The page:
RSJ siting problem

4 Nov 2016
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United Kingdom
Hi - I am in the proces of buying a house and have come across a problem
The sitting room is 4m x 3.7m (width 3.7)
There is a wood been running across the ceiling which is resting ontop of some homemade cupboards. My intention was to remove these cupboards but we have found out (when we went to look around the house) the end of the cupboard is brick - rather confusing why someone would build a 3ft long brick wall at the end of a wardrobe so We got a builder out who said that the wood beam is a struftural support beam for the ceiling and the wall is keeping the beam up and which inturn is supporting the ceiling/floor joists. The wood beam is about 3.2m with .2m resting on the wall - the wall is about 3ft

When we looked under the flooring above the brick wall we could see the joists were notched around the wood beam and the wood beam rested on the brick wall.

The builder said if the wall was to be removed we would need an RSJ to span the 3.7m - ok I am happy with that - a faff but I understand the need for the structual support beam once the wall is out as the wood beam would just collapse.

My question is how on earth do they get a beam in through the window then turned around when the room is 4m and the width is 3.7m? my first guess is that its not possible hence why there is only a 3.2m support beam and the reason for the stupid 3ft brick wall in the sitting room.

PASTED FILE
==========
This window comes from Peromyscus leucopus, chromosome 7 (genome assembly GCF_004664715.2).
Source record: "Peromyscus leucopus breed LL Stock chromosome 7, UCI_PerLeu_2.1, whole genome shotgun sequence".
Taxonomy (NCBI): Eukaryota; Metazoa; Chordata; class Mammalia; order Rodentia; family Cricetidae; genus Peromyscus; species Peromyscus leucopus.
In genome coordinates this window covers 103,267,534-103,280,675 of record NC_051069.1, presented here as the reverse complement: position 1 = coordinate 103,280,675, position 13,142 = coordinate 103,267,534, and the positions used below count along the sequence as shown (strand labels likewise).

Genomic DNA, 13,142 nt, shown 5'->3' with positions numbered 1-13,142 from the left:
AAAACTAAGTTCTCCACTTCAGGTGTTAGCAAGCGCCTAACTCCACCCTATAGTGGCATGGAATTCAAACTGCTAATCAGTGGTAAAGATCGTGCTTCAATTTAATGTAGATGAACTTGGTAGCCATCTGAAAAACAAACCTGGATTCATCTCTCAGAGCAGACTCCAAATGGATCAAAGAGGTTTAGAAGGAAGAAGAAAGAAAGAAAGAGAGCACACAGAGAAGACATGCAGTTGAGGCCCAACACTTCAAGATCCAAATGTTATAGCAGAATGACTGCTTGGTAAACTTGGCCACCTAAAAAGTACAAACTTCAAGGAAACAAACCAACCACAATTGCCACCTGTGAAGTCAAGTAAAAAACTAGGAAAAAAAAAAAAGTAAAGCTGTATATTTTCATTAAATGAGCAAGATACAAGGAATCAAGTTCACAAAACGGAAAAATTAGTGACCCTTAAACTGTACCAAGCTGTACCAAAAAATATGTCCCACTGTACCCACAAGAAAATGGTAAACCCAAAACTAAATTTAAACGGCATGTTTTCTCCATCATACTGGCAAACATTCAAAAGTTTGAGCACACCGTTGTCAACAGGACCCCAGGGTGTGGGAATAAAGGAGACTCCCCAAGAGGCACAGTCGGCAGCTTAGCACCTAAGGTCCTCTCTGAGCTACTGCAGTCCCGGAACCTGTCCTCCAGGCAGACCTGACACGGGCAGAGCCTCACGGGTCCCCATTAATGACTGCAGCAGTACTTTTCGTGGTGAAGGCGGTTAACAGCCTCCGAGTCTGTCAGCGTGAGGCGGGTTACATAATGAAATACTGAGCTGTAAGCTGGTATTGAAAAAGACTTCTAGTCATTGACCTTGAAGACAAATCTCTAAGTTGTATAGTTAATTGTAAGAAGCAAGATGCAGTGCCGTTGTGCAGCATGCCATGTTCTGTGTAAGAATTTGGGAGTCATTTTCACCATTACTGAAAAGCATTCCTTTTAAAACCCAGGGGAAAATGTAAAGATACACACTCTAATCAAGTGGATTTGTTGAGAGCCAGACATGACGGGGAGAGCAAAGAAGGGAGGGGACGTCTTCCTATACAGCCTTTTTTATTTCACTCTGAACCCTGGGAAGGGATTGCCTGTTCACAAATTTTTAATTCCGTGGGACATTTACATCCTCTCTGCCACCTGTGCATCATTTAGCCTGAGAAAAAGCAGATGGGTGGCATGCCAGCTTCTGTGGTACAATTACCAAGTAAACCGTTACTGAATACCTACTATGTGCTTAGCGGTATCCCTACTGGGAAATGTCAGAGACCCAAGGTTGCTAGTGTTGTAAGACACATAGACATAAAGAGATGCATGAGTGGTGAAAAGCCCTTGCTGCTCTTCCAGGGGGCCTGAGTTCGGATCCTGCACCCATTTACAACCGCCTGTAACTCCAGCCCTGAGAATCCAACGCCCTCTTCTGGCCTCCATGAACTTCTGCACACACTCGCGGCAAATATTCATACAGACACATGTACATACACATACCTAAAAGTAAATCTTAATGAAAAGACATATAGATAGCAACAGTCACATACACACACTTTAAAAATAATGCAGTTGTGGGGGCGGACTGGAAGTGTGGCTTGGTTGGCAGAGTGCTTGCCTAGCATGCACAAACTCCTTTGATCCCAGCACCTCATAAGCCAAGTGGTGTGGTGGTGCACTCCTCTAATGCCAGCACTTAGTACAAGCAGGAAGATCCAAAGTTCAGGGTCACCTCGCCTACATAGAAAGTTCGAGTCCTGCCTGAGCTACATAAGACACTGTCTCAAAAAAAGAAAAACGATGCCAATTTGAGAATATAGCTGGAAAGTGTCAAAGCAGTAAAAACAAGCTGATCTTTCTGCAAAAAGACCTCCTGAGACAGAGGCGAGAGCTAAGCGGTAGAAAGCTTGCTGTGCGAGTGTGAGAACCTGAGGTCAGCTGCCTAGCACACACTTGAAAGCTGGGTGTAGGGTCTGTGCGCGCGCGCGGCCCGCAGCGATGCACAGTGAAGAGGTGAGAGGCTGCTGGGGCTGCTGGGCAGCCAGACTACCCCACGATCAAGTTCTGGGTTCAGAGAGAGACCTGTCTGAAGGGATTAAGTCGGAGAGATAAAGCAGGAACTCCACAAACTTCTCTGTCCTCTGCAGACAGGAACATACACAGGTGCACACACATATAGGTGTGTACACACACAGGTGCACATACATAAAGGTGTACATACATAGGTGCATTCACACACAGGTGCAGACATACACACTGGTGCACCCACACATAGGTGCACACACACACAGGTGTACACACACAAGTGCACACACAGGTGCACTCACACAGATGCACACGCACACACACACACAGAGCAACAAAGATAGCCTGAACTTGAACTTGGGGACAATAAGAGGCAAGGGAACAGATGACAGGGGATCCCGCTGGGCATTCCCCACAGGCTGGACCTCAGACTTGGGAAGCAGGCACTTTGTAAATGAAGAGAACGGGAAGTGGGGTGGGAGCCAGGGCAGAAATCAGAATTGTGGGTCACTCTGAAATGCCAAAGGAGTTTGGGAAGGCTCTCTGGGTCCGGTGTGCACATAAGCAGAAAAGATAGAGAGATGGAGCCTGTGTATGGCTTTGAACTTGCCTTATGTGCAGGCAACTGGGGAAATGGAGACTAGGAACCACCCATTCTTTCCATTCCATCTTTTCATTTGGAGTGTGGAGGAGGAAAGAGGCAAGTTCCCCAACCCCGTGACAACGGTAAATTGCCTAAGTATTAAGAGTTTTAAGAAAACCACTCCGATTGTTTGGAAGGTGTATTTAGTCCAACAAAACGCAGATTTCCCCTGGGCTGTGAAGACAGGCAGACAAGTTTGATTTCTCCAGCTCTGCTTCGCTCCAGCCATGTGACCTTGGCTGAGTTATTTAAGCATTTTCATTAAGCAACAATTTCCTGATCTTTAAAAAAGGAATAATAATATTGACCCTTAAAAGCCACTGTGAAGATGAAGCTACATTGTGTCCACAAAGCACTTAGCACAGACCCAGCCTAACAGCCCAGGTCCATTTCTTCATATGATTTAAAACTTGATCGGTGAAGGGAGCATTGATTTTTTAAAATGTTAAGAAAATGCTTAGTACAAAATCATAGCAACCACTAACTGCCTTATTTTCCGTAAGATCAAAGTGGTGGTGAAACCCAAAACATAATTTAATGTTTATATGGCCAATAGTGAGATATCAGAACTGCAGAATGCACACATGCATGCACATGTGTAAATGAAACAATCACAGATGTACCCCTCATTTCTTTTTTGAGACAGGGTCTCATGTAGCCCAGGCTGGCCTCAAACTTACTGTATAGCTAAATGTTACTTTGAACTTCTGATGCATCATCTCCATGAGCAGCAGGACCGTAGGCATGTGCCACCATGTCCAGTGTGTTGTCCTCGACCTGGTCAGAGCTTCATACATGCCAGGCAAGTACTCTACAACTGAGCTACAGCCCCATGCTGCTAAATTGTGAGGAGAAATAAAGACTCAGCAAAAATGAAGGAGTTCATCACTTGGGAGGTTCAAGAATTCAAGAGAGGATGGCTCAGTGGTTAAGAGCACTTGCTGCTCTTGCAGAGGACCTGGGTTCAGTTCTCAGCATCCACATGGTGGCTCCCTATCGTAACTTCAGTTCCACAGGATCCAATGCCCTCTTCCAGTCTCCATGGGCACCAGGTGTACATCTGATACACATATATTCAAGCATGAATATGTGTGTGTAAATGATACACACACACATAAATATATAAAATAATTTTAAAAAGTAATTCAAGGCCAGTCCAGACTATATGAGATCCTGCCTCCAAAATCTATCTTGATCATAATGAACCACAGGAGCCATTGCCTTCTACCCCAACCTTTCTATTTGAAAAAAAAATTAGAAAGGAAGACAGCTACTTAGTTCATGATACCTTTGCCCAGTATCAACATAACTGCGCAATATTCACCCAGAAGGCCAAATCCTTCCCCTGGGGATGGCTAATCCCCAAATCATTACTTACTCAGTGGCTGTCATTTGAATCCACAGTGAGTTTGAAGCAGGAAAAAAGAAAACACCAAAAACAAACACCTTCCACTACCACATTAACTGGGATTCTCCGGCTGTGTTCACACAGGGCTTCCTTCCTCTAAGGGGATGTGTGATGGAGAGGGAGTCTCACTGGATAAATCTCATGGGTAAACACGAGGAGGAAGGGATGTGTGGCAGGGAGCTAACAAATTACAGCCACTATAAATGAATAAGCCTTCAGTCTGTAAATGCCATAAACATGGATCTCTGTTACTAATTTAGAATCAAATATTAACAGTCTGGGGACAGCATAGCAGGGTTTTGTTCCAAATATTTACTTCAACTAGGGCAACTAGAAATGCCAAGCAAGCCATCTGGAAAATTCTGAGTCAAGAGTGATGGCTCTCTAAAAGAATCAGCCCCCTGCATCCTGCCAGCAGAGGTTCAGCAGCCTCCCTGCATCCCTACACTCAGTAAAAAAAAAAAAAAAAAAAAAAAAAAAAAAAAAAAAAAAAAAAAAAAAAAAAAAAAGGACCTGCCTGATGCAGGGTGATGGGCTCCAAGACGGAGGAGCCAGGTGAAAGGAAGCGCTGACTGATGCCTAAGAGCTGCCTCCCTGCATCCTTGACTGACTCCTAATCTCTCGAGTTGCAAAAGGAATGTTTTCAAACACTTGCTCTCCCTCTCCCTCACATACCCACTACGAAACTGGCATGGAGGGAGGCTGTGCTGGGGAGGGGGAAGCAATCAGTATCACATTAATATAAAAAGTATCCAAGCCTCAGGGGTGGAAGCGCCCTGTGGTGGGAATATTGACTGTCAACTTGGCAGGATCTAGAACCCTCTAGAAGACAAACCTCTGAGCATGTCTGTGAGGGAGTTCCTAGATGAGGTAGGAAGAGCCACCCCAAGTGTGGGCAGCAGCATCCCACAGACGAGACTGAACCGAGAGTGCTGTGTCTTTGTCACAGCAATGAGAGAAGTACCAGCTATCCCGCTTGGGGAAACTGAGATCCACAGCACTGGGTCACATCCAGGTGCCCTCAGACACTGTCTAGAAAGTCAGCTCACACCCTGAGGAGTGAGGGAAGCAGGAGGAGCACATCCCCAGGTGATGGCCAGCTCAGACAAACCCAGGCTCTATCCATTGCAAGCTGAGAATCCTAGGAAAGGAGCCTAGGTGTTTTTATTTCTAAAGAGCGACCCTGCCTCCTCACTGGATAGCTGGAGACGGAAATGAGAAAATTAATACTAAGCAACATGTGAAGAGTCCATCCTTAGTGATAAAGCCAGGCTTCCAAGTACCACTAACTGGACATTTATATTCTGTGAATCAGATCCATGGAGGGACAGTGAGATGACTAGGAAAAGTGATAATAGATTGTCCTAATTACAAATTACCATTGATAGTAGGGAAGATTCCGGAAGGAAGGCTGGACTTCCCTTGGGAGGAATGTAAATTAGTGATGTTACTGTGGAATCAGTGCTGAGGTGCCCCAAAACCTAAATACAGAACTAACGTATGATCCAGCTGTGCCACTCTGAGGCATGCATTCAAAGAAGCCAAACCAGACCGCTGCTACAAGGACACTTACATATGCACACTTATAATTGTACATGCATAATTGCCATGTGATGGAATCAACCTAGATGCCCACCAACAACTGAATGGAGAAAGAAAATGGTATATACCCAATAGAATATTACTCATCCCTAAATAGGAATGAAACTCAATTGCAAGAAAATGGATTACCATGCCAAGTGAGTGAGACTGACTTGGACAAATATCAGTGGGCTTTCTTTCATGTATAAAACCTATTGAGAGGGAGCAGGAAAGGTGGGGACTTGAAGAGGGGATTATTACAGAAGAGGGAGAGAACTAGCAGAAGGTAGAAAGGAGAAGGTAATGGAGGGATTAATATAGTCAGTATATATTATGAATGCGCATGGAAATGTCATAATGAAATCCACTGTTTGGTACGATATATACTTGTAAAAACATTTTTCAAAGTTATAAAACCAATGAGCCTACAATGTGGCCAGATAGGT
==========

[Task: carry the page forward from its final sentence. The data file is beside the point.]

Further dimentions (approx)

Room 4m x 3,7m
Brick wall about 1m long
Distance of brick wall from window about 1.5m

Presume the RSj comes through the window - but then how would it be turned?

Any info apprecaited.
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You tend to find that room diagonals are longer than its width

Or cut the beam in half
I think he means the beam will be longer than the 2 supporting walls. I guess you would knock through one wall to slide in, then slide back into the other wall. Or as above get the beam supplied in 2 pieces.
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I think it must just be magic, either that or they make one hole deep enough to get two times the bearing into.
thanks - I just presumbed it had to be one huge piece
As others have noted, you either bring a beam in on an angle, insert one end to e,g, 500mm then drag it back so that it sits on 250 each end (for where a wooden beam cannot be cut) or have it made in sections and bolted together (common with steel)

You could also bash a hole in the wall at one end and feed it in; you're going to be smashing a large amount of the rest of the surrounding area up, so there's no need to focus on bringing anything through an existing opening when the trades (plasterer etc) to make good again will be on site anyway

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